9. Subsequent events may be proved to negate a finding as to an intention to create a trust. Circumstantial evidence that will be admissible to be weighed in this process may include the circumstance where an ostensible declarant of a trust nevertheless continues to exercise personal dominion over the property the subject of the declaration of trust: Arthur v Public Trustee (1988) 90 FLR 203 at 209-210; Hyhonie Holdings Pty Ltd v Leroy [2003] NSWSC 624 [34]-[41] (result affirmed on appeal in Hyhonie Holdings Pty Ltd v Leroy [2004] NSWCA 72); Owens v Lofthouse .
10. Evaluations of subjective intention towards the establishment of a trust raise issues of fact which are to be determined by reference to the particular circumstances of each individual case.
11. The word "sham" is an expression carrying a well understood legal meaning: see Equuscorp Pty Ltd v Glengallan Investments Pty Ltd [2004] HCA 55; (2004) 218 CLR 471 [46], where it was observed that a sham "refers to steps which take the form of a legally effective transaction but which the parties intend should not have the apparent, or any, legal consequences" (referring to Sharrment Pty Ltd v Official Trustee in Bankruptcy (1988) 18 FCR 449)."
George v Webb & ors [2011] NSWSC 1608. Ward J.

214 It is clear that the onus of proof lies on those who assert that a trust was created ( Peter Cox Investments, at [49]; Re Armstrong (1960) VR 202; In the matter of Travel House of Australia Pty Ltd; Browne v The Deputy Commissioner of Taxation ( Murray J, Supreme Court of Victoria, 1978, unreported). 

215 In the present case, there is no uncertainty as to the subject matter of the trust (it is the sum deposited by Mrs George). The question is whether the intention to create a trust, and the object of the trust (ie the purpose for which the money was to be used, is sufficiently clear).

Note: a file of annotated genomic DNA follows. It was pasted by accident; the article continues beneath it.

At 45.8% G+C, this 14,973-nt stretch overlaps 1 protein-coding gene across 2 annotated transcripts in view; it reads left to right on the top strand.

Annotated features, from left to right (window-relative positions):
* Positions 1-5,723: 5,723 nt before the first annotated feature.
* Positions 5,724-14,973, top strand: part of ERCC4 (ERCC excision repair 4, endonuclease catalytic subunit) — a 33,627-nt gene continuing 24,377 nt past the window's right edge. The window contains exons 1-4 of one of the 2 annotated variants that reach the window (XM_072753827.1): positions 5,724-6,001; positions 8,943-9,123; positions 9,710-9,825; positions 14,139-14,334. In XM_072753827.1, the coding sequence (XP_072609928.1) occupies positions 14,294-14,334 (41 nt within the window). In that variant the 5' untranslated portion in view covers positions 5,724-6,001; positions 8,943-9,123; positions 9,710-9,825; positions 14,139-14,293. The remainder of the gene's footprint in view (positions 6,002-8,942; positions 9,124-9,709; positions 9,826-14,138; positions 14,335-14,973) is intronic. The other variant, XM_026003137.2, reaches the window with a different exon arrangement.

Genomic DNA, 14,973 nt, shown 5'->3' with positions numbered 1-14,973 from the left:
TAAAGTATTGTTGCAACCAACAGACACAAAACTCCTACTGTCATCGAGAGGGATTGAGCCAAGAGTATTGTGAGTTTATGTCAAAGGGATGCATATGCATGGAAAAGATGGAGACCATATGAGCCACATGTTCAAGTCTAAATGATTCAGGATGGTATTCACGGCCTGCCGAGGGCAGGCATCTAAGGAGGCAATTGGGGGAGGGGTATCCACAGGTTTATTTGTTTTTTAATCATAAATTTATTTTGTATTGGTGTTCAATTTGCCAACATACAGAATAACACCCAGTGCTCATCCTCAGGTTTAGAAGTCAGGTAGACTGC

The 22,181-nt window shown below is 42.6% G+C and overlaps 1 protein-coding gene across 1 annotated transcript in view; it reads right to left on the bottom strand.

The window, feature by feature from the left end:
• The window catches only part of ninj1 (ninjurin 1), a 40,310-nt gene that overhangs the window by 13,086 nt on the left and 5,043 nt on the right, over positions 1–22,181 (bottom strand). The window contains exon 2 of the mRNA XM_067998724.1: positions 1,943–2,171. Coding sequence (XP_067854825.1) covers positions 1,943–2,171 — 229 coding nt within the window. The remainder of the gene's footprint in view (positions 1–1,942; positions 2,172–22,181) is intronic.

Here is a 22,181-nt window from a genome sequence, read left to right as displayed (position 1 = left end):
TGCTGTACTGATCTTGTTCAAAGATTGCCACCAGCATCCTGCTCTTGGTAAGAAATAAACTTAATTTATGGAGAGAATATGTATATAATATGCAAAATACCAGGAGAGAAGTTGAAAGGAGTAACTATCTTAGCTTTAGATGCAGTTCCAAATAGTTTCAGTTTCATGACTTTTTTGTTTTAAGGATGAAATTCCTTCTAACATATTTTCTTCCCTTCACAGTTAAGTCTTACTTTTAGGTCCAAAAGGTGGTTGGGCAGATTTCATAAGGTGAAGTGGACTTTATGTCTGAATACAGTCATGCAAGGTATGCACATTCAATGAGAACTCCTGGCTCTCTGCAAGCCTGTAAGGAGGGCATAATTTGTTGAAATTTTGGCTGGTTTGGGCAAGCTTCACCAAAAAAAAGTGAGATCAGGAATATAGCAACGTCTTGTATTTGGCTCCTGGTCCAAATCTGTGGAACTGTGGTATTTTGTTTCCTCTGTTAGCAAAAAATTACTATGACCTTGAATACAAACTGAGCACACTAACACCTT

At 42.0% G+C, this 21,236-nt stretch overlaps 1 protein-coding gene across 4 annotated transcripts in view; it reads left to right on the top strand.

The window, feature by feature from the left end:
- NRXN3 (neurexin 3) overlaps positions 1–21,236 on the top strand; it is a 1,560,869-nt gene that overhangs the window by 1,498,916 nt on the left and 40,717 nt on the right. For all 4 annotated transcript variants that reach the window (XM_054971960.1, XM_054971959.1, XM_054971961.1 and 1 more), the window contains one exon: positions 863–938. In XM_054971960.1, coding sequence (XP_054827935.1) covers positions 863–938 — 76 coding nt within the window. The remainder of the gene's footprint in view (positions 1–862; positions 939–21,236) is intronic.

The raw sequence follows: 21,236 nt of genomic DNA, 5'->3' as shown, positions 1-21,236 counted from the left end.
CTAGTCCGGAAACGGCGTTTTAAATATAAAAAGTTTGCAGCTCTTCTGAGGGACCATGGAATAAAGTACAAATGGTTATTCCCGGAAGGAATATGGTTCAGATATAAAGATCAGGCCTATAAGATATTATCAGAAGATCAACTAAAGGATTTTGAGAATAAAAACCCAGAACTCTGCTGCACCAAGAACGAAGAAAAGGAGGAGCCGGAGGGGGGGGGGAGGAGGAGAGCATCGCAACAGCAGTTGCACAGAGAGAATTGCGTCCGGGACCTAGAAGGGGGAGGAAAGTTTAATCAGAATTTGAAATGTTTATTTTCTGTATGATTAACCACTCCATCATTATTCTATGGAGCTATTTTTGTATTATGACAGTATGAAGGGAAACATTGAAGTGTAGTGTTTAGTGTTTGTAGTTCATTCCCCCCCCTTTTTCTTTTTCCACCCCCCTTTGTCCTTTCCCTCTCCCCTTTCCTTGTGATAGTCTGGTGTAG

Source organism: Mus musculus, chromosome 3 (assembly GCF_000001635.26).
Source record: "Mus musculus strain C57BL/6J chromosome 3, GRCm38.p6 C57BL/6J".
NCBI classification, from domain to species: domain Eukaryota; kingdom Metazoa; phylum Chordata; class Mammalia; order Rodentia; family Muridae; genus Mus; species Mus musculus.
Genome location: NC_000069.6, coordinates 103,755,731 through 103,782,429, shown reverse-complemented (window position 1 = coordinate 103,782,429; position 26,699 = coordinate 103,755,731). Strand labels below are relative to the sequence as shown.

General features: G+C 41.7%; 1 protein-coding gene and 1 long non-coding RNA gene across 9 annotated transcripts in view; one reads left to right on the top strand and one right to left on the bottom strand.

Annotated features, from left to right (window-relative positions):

216 In On Equity , at [6.180]) the "three certainties" are as described in Knight v Knight (1840) 3 Beav 148, at 172-173; (1840) 49 ER 58, at 68, where Lord Langdale MR stated:

 As a general rule, it has been laid down, that when property is given absolutely to any person, and the same person is, by the giver who has power to command, recommended, or entreated, or wished, to dispose of that property in favour of another, the recommendation, entreaty, or wish shall be held to create a trust.

First, if the words are so used, that upon the whole they ought to be construed as imperative;

Secondly, if the subject of the recommendation or wish be certain; and

Thirdly, if the objects or persons intended to have the benefit of the recommendation or wish be also certain.

or as described in Wright v Atkyns (1823) Turn & R, at 157; (1823) ER 1051, at 1056:

In order to determine whether the trust is a trust this Court will interfere with, it is matter of observation,

First, that the words must be imperative, that the words are imperative in this case there can be no doubt;

Secondly, that the subject must be certain, and that brings me to the question what is meant by the words "the property"; and

Thirdly, that the object must be as certain as the subject, and then the question will be, whether the words "my family" have as much of the quality of certainty, as this species of trust requires.